Everyday, there is someone out there that is unnecessarily avoiding certain foods. They don’t have an allergy and they don’t dislike the food, but in the name of weight loss or health, they are choosing to discriminate against them.
Blogs, news outlets and media figures like Dr. Oz are busy using scare tactics about perfectly-good-for-you foods, and with far fetched promises of shedding 20 pounds in a week. Some processed foods are marketed as “healthy” but they are far from it (see one of my previous posts) while other foods are given a bad reputation, sometimes based on studies that are simply taken out of context. Well I’m here to tell you that unless you have a real food allergy or intolerance, you shouldn’t be avoiding these whole foods based on what the uninformed word is on the street.
Below is a list of 5 foods that you may be avoiding unnecessarily, when in fact they are super good for you!
Did you know that avocados are fruits? People find it kind of strange that they are a fruit and a fatty fruit at that, but you should know that while 100 grams (about half of an avocado) usually has around 15 grams of fat, the majority of this is monounsaturated oleic acid. Oleic acid has been shown to be much more likely to be used by the body as a slow burning energy source than stored as body fat when compared to saturated fat.
Avocados also contain anti-inflammatory and cholesterol reducing phytosterols, powerful antioxidants that reduce free radical damage that leads to aging and disease. They also contain a broad spectrum of vitamins such as vitamin C, vitamin E, vitamin K and B vitamins like B5, B6 and folic acid. Depending on the soil they are grown in, avocados also contain valuable minerals like manganese, copper, magnesium and potassium, not to mention all of the beneficial levels of dietary fiber.
Worried about wasting a whole avocado when you only need a quarter or half an avocado? (the other half goes brown so fast!). Either brush the leftover fruit with an acidic agent such as lemon, lime or vinegar or place the leftover avocado along with half a red onion in an air-tight container in your refrigerator to delay the oxidization process.
Dieters often shy away from bananas because of the high sugar and carbohydrate content, but bananas are ridiculously healthy because they contain a plethora of vitamins, minerals and fiber. A small banana has the same calories, carbs and fiber as an apple, but also packs a mean punch of potassium (necessary for regulating fluids in the body, which is even more important for those dieting or weight-training).
For those looking to add some muscle and beat the skinny fat syndrome, the potassium in bananas helps muscles contract, releases energy from protein, fat and carbohydrates during the metabolic process, aids in the waste removal process and enhances muscle growth and control.
To most people, potatoes mean starch, lots of starch, and is the big reason they avoid them. The starch in Potatoes is quite high, but then so are the many nutrients. A medium potato has 165 calories, 5 grams of fiber, 4 grams of protein, 10% of your daily iron and 70% of your daily vitamin C requirements.
The trick is to stay away from store bought fries and buy a real spud from the grocery store. Try preparing potatoes by roasting them in the oven or frying them in clarified, grass fed butter. A baked potato topped with grass-fed butter and chives is also a great healthy side dish to any protein source, since it is a complex carbohydrate and necessary for post workout muscle synthesis. Just be sure to watch your portions.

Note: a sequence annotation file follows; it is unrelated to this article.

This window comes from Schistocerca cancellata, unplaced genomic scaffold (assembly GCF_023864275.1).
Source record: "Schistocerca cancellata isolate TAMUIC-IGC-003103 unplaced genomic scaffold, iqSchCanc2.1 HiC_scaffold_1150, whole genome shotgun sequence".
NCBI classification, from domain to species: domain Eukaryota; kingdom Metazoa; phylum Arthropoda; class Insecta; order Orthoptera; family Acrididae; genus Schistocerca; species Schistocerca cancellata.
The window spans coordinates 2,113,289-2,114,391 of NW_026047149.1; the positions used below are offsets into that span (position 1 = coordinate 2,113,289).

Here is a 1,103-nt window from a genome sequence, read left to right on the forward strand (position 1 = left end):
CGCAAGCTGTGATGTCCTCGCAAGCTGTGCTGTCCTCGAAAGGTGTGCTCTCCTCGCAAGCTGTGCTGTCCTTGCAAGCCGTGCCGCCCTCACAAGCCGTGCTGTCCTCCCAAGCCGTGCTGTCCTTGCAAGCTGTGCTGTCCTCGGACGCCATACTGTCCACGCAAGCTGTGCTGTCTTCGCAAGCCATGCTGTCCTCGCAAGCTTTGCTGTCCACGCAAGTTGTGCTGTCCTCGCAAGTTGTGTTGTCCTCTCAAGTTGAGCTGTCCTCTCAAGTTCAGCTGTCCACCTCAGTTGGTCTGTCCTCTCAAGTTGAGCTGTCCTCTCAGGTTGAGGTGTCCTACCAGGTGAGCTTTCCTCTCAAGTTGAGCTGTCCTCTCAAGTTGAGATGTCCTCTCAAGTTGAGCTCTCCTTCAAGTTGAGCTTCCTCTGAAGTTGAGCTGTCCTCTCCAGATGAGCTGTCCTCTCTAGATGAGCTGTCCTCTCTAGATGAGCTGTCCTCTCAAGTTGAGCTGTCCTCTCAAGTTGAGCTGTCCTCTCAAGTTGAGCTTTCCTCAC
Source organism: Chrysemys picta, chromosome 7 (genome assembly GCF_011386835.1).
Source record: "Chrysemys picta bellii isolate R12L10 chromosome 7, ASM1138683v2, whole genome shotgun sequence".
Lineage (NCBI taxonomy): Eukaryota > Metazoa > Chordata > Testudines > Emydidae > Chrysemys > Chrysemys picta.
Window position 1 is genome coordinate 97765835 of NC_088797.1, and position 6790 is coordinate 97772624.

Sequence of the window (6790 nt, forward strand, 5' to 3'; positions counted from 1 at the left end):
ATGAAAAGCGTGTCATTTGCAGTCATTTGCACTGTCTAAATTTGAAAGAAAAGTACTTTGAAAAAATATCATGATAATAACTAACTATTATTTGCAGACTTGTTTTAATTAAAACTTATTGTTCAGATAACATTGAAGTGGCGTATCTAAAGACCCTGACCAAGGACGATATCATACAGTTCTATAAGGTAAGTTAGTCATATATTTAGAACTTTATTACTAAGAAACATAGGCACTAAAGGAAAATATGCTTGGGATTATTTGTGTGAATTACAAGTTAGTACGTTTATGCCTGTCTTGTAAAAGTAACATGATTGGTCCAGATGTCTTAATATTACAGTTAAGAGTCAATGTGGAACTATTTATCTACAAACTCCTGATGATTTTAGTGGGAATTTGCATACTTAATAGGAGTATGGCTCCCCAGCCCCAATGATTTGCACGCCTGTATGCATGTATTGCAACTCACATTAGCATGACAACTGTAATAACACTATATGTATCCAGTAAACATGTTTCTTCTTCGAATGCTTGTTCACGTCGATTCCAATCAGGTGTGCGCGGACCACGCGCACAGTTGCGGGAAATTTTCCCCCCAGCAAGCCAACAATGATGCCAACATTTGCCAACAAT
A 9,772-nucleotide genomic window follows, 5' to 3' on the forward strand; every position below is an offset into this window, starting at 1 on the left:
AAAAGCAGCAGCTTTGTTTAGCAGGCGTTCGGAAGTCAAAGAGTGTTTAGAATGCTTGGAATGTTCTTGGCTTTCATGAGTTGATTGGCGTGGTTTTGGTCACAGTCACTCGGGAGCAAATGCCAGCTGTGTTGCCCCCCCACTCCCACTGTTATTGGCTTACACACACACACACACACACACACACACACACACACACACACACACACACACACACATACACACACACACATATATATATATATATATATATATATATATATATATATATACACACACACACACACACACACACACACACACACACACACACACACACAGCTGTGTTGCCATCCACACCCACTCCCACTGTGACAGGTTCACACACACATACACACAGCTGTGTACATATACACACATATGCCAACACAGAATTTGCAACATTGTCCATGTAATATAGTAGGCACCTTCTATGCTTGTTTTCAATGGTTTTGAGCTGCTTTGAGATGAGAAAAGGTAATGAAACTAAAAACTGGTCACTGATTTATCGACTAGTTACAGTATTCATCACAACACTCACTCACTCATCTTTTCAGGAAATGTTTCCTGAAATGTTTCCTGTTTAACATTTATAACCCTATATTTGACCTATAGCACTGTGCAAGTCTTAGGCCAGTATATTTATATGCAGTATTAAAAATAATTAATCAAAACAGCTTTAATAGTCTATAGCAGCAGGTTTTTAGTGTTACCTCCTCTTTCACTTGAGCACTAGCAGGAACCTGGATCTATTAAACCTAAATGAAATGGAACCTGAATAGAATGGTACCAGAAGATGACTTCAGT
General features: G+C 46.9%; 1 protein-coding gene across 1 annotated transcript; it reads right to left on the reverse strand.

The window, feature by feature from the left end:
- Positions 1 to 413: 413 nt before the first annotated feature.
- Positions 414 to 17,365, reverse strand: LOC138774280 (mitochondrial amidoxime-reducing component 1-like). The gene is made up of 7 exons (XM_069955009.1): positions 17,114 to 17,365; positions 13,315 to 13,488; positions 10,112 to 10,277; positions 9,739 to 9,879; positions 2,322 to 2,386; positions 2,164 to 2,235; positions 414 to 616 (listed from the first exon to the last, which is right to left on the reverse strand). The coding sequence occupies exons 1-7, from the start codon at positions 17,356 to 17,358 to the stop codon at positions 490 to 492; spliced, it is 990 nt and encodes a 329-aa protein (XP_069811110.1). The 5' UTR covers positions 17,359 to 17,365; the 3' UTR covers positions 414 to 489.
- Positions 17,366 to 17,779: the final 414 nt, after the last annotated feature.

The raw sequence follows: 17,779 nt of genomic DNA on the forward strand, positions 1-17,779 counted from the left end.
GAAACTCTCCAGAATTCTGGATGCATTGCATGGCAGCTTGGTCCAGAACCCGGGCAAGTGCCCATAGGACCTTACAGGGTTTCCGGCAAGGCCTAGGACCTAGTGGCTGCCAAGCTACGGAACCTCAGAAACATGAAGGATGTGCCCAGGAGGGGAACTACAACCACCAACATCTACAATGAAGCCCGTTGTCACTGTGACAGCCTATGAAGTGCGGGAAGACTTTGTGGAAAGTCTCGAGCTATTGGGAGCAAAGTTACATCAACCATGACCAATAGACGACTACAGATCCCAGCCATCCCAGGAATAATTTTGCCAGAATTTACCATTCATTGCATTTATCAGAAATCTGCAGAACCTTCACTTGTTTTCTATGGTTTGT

The long time misconception that eggs contain cholesterol and their yolks should be avoided has finally been debunked. It is true that a single egg has about 212mg of cholesterol (recommended daily intake has long been 300mg) but new evidence has shown that cholesterol in the diet doesn’t necessarily raise cholesterol in the blood. According to the American Egg Board, healthy individuals can eat up to two eggs per day without significantly affecting blood cholesterol levels.
In addition to being the tastiest part of the egg, yolks have as much protein as the whites, in fact a whole eggs is full of vitamins A, B5, B12, B2, D and the antioxidants Lutein and Zeaxanthin which build up in the retina and help to prevent eye disease. Eggs that are from pasture raised hens tend to have yellower yolks and higher nutrient content, so be weary of what kind of eggs you are buying.
5. Chicken Thighs
Chicken breast is lean and thus lower in calories compared to the poor chicken thigh, which has gotten a had reputation as being fatty and cheap. What most people don’t know is that dark meat is high in monounsaturated fats (that’s the good fats) and iron (the iron is what makes the meat dark) and the fact that it usually has a lower price tag is yet another reason to add this option to your diet.
The healthy fat in chicken thighs also adds taste and gives a feeling of satiety, which means that it is less likely you will overeat on carbs and fillers once you’ve finished your meal. The trick here is to skip the skin, which is actually what holds the majority of the artery-clogging fats that you should avoid.
With all this said, some people may see weight gain after eating some of the foods in the list above. This is because they are not optimizing the timing of meals or being cognizant of the portions they need for their body composition, daily exercise and activity needs. When creating meal plans for clients, I look to incorporate all of these foods into creating a balanced diet, while keeping in mind any taste or religious preferences and the all important macronutrient requirements of each individual based on specific needs of losing body fat or gaining muscle mass.
To eating Positively Well,